How to scrap a car

How to scrap a car

Sometimes, scrapping your car is the only option — whether it’s been involved in an accident and can’t be repaired or if you’ve simply run it into the ground. However, there are strict rules about scrappage so here’s what you need to know about how to scrap a car. 

Where can I get my car scrapped?

The actual process of scrapping your car is fairly straightforward but there are rules you need to follow about where you go to get it scrapped. 

Legally, only an authorised treatment facility (ATF) can scrap your car.  ATFs are more commonly known as scrap yards or breaker’s yards. 

ATFs must be licenced and be approved by the Environment Agency or the Scottish Environment Protection Agency. Taking your car to an ATF is usually free.

How to scrap your car without keeping any parts

Scrapping your car without keeping any parts is the simplest option. To do this, you’ll need to:

  • Apply to keep a private number plate if you have one (and want to keep it). You can do this at GOV.UK, private number plates.  
  • Arrange to take your car to an ATF, you can find your nearest one at GOV.UK, find a vehicle scrapyard.
  • Give the ATF your car’s V5C logbook but keep the yellow section. This is the section titled: ‘Sell, transfer or part-exchange your vehicle to the motor trade ‘.
  • Tell the DVLA you’ve taken your car to be scrapped. You can do this online at GOV.UK, scrapped your vehicle or or it’s been written off. If you don’t let the DVLA know you can be fined £1,000 so it’s important not to forget.

If you don’t want to find an ATF yourself, there are numerous car collection firms who will organise scrappage on your behalf. Two examples include Reward Recycling and Car Take Back who are both official partners for a number of car manufacturers.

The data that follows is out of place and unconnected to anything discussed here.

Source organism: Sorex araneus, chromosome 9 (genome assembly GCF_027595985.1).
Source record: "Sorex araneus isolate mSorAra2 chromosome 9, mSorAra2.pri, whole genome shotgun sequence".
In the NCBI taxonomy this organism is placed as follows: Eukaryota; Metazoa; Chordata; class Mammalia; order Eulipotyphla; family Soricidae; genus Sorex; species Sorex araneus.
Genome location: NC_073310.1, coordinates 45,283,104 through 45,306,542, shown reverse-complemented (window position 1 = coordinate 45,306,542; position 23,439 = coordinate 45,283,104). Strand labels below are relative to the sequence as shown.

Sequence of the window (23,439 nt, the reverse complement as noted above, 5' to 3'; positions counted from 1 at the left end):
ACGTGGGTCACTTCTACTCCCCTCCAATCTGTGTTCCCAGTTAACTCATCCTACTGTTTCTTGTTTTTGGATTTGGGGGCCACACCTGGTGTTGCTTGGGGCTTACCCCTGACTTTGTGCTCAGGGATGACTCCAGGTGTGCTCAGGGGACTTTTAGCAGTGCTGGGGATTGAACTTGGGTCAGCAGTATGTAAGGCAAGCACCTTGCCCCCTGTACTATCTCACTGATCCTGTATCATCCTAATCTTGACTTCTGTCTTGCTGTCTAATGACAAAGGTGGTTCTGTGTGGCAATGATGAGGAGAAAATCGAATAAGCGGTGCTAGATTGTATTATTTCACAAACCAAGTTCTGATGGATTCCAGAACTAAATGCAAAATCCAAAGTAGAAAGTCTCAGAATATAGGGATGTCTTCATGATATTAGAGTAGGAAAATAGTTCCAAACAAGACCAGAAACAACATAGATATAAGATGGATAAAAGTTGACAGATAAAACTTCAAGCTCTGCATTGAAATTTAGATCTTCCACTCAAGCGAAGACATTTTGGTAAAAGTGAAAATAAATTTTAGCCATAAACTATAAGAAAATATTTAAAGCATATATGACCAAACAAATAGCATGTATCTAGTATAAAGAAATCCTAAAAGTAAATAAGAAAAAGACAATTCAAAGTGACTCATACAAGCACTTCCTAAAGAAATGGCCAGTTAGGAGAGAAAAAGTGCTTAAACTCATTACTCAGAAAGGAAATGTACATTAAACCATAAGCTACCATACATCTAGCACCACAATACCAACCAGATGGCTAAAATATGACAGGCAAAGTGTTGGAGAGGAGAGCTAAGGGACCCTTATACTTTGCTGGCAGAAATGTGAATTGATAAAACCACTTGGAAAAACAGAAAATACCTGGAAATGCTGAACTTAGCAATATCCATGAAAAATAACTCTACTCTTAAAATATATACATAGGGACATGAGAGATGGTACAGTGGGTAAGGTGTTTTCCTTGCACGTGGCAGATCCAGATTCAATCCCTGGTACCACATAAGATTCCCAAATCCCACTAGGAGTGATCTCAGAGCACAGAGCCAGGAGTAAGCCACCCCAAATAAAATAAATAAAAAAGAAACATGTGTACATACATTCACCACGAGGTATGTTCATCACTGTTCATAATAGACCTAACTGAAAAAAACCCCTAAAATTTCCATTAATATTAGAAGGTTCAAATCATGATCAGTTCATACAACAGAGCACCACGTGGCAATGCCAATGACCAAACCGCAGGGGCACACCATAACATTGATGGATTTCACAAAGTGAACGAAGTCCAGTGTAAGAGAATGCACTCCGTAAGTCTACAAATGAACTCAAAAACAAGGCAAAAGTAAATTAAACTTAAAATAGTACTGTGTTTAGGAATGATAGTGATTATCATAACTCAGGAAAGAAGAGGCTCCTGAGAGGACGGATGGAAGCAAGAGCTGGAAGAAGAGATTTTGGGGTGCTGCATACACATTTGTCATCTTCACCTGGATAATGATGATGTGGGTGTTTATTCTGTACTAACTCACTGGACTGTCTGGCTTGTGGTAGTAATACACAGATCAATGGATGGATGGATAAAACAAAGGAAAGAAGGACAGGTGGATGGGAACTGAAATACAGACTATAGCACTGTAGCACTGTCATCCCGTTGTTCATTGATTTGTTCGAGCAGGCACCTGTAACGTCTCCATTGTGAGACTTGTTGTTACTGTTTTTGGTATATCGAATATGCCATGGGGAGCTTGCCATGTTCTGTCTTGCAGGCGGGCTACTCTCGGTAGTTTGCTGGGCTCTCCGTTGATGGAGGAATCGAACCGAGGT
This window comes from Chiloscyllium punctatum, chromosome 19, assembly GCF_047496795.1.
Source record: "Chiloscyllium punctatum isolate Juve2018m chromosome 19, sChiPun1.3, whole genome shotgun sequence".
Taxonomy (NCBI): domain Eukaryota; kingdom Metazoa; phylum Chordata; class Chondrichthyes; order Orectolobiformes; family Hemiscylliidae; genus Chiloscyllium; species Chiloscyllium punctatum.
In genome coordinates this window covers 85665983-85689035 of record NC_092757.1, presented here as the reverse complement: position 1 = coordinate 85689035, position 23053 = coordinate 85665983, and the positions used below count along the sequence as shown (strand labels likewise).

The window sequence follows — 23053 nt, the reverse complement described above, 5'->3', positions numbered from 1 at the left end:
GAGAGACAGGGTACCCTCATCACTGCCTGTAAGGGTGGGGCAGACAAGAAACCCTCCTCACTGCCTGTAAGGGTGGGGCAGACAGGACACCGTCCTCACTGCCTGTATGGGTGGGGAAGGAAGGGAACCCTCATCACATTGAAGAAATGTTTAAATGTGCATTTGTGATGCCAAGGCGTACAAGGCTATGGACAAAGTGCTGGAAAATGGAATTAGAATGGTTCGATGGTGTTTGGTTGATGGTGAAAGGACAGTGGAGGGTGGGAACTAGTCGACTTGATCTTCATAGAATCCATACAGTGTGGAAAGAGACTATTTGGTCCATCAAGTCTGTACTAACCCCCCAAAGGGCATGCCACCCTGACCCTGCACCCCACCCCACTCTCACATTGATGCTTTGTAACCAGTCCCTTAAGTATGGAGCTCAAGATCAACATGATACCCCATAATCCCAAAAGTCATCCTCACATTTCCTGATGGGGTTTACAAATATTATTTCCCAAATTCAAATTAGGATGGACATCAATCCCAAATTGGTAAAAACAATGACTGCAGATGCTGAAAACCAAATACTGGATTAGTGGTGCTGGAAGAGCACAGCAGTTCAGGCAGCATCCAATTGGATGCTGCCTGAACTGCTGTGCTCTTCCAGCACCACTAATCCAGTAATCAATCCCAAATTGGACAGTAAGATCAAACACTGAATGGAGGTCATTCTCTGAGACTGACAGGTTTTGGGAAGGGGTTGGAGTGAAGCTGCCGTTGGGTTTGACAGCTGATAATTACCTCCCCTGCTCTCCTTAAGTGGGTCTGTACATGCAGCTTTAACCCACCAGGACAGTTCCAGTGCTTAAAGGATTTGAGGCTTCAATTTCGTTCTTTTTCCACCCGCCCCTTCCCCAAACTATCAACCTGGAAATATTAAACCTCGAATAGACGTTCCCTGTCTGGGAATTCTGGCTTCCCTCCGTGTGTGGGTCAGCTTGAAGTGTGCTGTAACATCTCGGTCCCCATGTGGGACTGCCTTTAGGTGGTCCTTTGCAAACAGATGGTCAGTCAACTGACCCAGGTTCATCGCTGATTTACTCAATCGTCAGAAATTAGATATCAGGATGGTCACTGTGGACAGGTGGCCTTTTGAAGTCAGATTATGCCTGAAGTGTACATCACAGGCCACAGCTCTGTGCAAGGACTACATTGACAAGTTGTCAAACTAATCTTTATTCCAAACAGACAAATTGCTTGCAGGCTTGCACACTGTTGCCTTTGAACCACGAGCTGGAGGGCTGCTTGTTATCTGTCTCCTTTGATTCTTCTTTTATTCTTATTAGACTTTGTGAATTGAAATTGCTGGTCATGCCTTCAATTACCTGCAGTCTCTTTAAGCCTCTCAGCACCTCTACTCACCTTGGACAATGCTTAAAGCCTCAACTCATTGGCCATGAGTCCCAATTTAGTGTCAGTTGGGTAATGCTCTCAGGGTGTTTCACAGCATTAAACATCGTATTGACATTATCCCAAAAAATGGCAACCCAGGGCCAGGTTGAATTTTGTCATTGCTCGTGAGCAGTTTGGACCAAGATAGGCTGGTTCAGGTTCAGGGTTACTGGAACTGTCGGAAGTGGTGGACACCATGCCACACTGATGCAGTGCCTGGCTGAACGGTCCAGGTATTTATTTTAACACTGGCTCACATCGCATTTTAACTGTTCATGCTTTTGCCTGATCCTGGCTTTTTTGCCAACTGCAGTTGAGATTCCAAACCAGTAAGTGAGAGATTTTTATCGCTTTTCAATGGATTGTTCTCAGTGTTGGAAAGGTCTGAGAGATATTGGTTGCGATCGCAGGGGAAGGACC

How to scrap your vehicle and keep parts from it

If you prefer, you can remove parts from your car before it’s sent for scrap — for example if you want to use them to fix another car. The overall process is the same as if you were scrapping it without removing parts. 

The only extra step you need to take is to arrange a SORN (statutory off road notification) while you remove parts from your car. 

The ATF could also charge you a fee if you’ve taken any parts of value, for example the engine, gearbox or wheels. 

Remember to let the DVLA know your car’s been scrapped or you risk being fined.

How to scrap your car if it’s an insurance write-off

If your insurer’s declared your car a write-off they’ll normally arrange for it to be scrapped. To do that, you’ll need to send your V5C logbook to your insurer but keep the yellow section (titled Sell, transfer or part-exchange your vehicle to the motor trade). 

If you have a private number plate you want to keep, you’ll need to arrange this yourself. It’s also your responsibility to let the DVLA know that your car’s been written off.

Can I get money for scrapping my car?

If you take your car to an ATF, you’ll get paid its scrap value. Bear in mind that it’s illegal for ATFs to pay you in cash and any money you’re owed should be paid by bank transfer or cheque. 

Alternatively, you can donate your car to a charity who will collect your car, organise scrappage and take the scrap value as a donation. In some cases you can even choose which charity the money goes to. Charities offering this service include Charity Car and Give a Car

What happens when I hand my car over to be scrapped?

When you hand your car over to an ATF, it’s up to them to decide what they do with it. They’ll either scrap it completely or fix it and sell it on. 

If it’s scrapped you’ll get what’s called a certificate of destruction (CoD) within seven days. It’s crucial to make sure you get the CoD as this proves you’ve handed the vehicle over for scrap. If you don’t have it, you could still be held responsible for vehicle excise duty (car tax) and any motoring offences committed in the car. 

If the ATF decides to sell your car on, you won’t get a CoD. You can also be paid for your car by any method, including cash.